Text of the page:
In a Peruvian country club

THERE is a suburb at the far end of the northern Peruvian city of Trujillo. It is the “posh” suburb, the one that is said with a tone of quiet respect, or with bragging, of with a way of defining someone’s measurement of success, when mentioned. This suburb is called ‘El Golf.’

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It is called ‘El Golf’ because it is built around the country club, which is called the ‘Golf y Country Club de Trujillo.’ Businesses from a 10 minute walk away are willing to label itself as ‘El Golf’ in its title, but it’s not until you get close to the club that the streets are clean and open, with the houses more spacious, neat, and tidy from the front. There are plenty of leafy parks in the side streets, and a fair imitation of architecture from the colonial Spanish days that don’t quite seem to be covered elsewhere. The buildings are built with care, unlike in many other places where there appears to be shortcuts in the incomplete works.

 

I never thought I could get into the club itself, but thanks to my girlfriend’s family I was able to do so today. It was nice! There’s a golf course but I couldn’t determine if it was nine holes or 18. There were at least six tennis courts, an indoor volleyball court, an indoor basketball court, a professional Olympic pool, an outdoor recreational pool, and a gym. There was also a karaoke bar, and several restaurants.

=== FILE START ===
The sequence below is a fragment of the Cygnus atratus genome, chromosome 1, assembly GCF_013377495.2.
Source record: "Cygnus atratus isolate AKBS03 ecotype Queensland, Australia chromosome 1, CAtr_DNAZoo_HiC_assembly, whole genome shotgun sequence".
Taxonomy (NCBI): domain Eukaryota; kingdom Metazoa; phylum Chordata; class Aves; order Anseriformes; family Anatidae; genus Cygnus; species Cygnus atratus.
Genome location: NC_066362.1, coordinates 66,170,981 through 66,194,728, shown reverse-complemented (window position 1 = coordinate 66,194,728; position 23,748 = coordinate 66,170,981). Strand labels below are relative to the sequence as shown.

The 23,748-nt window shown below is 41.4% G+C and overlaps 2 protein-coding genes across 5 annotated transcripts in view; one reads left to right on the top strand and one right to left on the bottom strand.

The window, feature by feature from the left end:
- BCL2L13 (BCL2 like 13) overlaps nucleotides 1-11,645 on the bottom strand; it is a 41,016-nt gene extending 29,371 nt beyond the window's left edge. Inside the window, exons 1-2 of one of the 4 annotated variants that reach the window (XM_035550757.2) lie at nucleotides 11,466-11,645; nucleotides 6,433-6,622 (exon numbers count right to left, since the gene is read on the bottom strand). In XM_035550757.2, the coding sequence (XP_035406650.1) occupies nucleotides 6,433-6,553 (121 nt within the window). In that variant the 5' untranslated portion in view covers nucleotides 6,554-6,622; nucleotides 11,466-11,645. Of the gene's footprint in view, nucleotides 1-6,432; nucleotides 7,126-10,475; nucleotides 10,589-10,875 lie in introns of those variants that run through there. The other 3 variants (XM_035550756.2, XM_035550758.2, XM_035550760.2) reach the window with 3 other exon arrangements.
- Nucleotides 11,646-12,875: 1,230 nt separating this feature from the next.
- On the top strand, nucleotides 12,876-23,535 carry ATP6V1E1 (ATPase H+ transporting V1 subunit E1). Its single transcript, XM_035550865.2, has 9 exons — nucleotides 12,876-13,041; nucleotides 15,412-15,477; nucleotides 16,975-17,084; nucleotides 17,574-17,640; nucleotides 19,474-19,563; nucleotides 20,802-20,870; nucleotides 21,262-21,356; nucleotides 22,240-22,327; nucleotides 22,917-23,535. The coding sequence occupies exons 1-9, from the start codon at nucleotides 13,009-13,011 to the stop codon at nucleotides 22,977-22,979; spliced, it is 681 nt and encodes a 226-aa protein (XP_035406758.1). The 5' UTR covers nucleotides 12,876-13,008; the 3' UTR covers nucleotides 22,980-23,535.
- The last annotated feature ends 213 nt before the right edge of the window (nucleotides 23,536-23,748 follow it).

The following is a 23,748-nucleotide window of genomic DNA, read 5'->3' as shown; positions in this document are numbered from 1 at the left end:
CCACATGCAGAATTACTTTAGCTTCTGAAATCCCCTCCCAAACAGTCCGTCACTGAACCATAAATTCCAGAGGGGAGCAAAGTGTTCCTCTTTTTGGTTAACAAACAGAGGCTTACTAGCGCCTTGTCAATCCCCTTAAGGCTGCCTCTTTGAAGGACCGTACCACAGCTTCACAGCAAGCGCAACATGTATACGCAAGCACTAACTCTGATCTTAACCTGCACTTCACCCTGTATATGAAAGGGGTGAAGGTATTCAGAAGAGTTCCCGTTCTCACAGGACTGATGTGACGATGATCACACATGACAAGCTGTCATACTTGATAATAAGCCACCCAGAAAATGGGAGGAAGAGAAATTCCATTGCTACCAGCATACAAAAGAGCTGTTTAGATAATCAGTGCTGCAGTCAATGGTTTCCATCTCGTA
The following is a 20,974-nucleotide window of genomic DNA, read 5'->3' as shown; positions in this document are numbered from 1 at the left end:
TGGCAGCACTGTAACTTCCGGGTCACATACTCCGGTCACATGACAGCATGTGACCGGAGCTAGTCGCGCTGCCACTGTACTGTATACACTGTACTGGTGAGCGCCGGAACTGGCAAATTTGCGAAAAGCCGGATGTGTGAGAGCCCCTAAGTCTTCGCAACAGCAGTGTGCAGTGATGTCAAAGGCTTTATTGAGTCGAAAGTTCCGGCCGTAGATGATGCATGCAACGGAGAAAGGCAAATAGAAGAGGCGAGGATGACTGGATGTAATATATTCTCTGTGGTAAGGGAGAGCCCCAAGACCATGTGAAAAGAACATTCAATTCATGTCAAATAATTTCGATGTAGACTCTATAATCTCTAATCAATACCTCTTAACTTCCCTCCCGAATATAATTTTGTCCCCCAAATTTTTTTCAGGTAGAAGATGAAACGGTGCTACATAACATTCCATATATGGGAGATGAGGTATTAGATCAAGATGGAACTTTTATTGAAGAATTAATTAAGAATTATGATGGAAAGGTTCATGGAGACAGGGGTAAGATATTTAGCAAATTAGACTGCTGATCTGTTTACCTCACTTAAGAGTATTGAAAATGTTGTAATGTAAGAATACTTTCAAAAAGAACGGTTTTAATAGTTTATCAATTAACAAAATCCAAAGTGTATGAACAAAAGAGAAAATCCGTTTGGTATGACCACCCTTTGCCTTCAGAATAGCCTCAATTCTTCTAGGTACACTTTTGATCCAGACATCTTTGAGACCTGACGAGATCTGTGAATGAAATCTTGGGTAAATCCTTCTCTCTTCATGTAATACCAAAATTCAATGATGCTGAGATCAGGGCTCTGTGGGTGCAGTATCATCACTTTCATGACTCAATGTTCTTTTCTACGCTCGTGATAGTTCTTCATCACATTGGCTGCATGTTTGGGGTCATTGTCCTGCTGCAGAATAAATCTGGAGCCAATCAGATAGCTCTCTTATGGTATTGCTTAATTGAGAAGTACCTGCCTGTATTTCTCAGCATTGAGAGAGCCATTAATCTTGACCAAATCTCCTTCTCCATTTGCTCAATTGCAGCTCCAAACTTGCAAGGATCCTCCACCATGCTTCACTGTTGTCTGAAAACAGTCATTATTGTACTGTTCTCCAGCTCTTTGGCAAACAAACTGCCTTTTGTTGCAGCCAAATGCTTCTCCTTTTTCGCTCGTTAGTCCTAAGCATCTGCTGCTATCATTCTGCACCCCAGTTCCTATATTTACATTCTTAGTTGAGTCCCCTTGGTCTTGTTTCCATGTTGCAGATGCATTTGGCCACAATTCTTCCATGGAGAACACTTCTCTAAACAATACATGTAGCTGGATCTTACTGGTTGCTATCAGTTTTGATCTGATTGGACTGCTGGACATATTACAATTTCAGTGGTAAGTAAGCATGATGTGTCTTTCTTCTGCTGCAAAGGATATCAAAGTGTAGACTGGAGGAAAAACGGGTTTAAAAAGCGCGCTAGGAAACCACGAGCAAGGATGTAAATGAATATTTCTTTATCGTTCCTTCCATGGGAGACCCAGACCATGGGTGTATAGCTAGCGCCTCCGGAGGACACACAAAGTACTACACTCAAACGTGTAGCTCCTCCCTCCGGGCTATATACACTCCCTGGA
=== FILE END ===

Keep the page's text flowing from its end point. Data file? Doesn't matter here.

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I was awkward when I came through the doors, mainly because I wasn’t a member myself and I felt like I stood out (white man feeling like a minority and prepared to be challenged and turned away. That’s ironic!), and I felt so self-conscious that everyone was staring at me, more than usual. I think they were, but my girlfriend and I had a wonderful conversation with the tennis instructor (in Spanish), and exchanged a few ‘hellos’ with shy youngsters in the pool who were telling each other to talk to me.

The club has copied the westernised (and American) style very well, to the point that it’s authentic. It’s unlike anywhere else I’ve been here in Peru, but it helps me to understand some of my students that might actually belong to the club. It does feel a bit insulated, especially if they live at the club on their holidays.